1. Central Coast, Australia
The Central Coast is just an hour’s drive north of Sydney, yet has never had quite enough going on to lure the stylish set up for the weekend. But now a group of tastemakers are turning the former domain of surfers and fishermen into Australia’s destination of the moment. It kicked off last November, when the Boathouse Group, whose waterside bars and cafés have come to define Sydney’s relaxed sophistication, opened its first spot outside the city, in the town of Patonga, giving the Pacific-oyster-guzzling, rosé-swigging crowd in Manly and Bondi a good incentive to catch the 20-minute ferry from Palm Beach. They’re now able to stay overnight, too, as Boathouse has opened waterfront guestrooms with signature whitewashed timber and crisp, nautical linens.

Nearby, restaurateurs Rupert Noffs and Matty Bennett are transforming the sleepy town of Woy Woy into a foodie hub. They moved their wildly popular South-east Asian joint Lucky Bee from Manhattan’s Lower East Side to the roof of the refurbished Bayview Hotel last year, joining forces with upscale 60-seat drinking den Frankie’s Rooftop, which mixes cocktails of tequila, fresh lime and Thai chilli. Recently revamped Woy Woy Fishermen’s Wharf, a slick, glass-and-wood seafood outfit, has a simple-is-best ethos. Snapper ceviche and salmon sashimi may be on the menu, but look to the blackboard for market-fresh fish grilled in garlic, parsley and lemon.

Then there’s Saddles, a sharp bakehouse overlooking a lake in the Mount White bush. It’s the latest project from entrepreneur John Singleton, who sold the restaurant space at legendary swim club Bondi Icebergs last year. And is reason enough for the many Iceberg loyalists to leave their local scene behind. By Maresa Manara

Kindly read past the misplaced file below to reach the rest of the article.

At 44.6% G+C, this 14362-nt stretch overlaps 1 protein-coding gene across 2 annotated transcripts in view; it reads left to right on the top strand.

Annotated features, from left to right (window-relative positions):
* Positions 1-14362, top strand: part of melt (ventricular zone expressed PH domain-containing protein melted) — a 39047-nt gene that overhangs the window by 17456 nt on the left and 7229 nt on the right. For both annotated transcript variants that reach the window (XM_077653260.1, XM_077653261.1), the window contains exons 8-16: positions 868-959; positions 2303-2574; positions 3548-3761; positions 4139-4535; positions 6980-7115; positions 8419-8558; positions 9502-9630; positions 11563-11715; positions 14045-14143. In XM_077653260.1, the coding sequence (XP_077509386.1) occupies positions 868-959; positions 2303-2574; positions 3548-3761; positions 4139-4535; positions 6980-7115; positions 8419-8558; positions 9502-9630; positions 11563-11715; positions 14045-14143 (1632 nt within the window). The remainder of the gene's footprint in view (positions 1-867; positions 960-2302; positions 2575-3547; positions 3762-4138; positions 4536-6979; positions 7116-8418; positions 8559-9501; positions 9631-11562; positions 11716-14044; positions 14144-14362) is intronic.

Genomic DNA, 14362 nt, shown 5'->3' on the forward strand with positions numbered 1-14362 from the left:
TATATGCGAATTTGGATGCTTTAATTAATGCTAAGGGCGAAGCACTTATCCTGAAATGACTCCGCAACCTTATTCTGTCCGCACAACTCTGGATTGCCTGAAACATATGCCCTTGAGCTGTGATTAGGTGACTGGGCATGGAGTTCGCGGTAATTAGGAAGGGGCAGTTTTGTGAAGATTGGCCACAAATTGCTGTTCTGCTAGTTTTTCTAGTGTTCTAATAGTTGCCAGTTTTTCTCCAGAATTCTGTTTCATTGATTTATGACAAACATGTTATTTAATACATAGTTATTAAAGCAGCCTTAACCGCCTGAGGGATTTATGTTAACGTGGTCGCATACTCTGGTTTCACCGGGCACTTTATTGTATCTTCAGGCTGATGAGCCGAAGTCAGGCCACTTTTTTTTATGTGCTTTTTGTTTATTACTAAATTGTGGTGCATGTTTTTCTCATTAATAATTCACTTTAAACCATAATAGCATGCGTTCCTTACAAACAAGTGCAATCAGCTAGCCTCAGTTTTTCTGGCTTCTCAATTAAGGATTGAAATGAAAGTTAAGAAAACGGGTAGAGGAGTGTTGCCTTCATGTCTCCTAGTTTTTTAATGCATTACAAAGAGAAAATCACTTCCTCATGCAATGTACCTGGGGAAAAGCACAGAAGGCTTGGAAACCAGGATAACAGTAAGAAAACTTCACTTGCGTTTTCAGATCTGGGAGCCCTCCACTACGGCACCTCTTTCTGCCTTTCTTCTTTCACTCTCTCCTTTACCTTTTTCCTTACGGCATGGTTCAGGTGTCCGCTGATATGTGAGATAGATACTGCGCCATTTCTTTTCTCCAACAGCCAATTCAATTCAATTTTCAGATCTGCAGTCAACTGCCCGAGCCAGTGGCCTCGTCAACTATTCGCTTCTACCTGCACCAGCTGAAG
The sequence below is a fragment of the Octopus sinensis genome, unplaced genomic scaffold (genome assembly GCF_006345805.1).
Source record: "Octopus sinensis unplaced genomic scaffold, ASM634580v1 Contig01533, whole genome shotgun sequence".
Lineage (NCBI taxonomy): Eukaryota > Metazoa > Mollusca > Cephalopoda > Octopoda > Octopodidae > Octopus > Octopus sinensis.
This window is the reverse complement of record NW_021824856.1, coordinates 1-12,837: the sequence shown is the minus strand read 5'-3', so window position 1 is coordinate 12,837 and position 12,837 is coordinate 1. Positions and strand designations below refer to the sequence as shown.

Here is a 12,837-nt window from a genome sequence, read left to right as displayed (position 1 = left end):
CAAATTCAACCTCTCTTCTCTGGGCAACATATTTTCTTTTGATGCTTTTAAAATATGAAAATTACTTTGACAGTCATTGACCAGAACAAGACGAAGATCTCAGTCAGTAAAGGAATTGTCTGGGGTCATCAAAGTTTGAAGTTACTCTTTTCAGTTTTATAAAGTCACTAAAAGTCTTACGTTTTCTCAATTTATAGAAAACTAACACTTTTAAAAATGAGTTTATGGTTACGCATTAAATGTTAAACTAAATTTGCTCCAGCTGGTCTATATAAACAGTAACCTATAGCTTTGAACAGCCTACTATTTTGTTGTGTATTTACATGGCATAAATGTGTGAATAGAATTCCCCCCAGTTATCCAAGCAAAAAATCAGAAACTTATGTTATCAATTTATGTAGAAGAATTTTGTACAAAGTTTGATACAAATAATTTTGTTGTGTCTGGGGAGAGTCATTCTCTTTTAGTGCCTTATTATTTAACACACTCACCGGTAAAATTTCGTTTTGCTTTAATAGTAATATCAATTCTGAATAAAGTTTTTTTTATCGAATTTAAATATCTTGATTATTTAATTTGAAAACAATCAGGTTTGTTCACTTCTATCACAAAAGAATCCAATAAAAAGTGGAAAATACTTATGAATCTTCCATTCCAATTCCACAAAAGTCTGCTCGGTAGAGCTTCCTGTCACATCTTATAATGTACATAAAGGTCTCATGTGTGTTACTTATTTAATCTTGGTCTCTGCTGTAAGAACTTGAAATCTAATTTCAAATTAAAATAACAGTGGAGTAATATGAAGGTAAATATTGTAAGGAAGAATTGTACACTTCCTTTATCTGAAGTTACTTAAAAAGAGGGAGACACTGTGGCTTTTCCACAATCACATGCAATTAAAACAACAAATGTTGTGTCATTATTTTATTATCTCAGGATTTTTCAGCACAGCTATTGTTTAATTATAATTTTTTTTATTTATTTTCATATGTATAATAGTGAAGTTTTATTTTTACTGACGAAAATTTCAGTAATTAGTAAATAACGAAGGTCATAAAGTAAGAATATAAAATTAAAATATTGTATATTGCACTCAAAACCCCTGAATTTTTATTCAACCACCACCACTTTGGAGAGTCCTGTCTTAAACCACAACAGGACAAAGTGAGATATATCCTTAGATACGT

2. Asbury Park, USA
Seaside Asbury Park has the trappings of a classic Americana beach town: mile-long boardwalk, mini-golf, 24-hour diners serving coffee and pie. Though this New Jersey town has also been slowly rising up the cool ranks, drawing in a crowd that would otherwise spend their summer weekends in Hudson or the Hamptons.

It kicked off a few years ago, when real estate firm iStar became Master Developer of the Waterfront and brought in visionary designer Anda Andrei and the team behind SALT hotels to open The Asbury Hotel, which feels like part beachside hangout, part vintage clubhouse, with a ground-level beer garden and excellent egg sandwiches at breakfast. iStar brought the team together again for the Manhattan-worthy bowling alley/music venue/bar hybrid Asbury Lanes launched across the road in partnership with The Bowery Presents in the East Village, nodding to the town’s musical roots – this is where Bruce Springsteen made it big; he played the Lanes’ opening night. Finally, this month brings the opening of the grown-up Asbury Ocean Club (pictured below), , from iStar, Andrei and Salt again, attracting Manhattan sophisticates the way The Asbury Hotel attracted the Brooklyn hipsters. It has a chic infinity pool on the terrace with views over the sea and, from September, a day spa offering full body massages and wraps. It’s all under an hour from central Manhattan and makes a lot of sense to tack on for a day or two if hitting New York City this summer: you get that old-school America hit with enough of gloss to make it on trend for right now. Because no matter how stylish a summer-weekend destination from New York gets, there should always – always! – be a boardwalk selling hot dogs and cold beer nearby.

3. Botafogo, Rio De Janeiro
Until recently, Botafogo was regarded as the so-what, residential bit between the beaches of Copacabana and Ipanema to the south, and the touristy samba clubs of Lapa to the north. Upscale and beautiful, but snoozy. Then, in the run-up to the 2016 Rio Olympics, bars, restaurants and arts venues, priced out elsewhere, began moving into its grand old casas and industrial warehouses. Funky Comuna set the tone in 2012, with DJs, sloppy burgers and graffitied bathrooms, which meant that – finally – the city’s cool kids no longer had to head to São Paulo for a fix of tattooed trendiness. More recent arrivals are a little smarter, but like in Miami’s Wynwood or Downtown Los Angeles, the scene here stands in contrast to the glossy, pumped beach culture you’ll find elsewhere in Rio. Websites and door signs may be scarce, too, but that’s half the fun. Notable newcomers include Quartinho Bar, co-owned by artist Jonas Aisengart, which serves traditional salgado snacks along with a tropical-slanted cocktail list in a place that looks like a stylish friend’s living room. Then there’s Reduto, a private-house-turned-art-space: knock on an unmarked door to emerge into a plant-filled courtyard, packed at the weekends for its basement dance floor.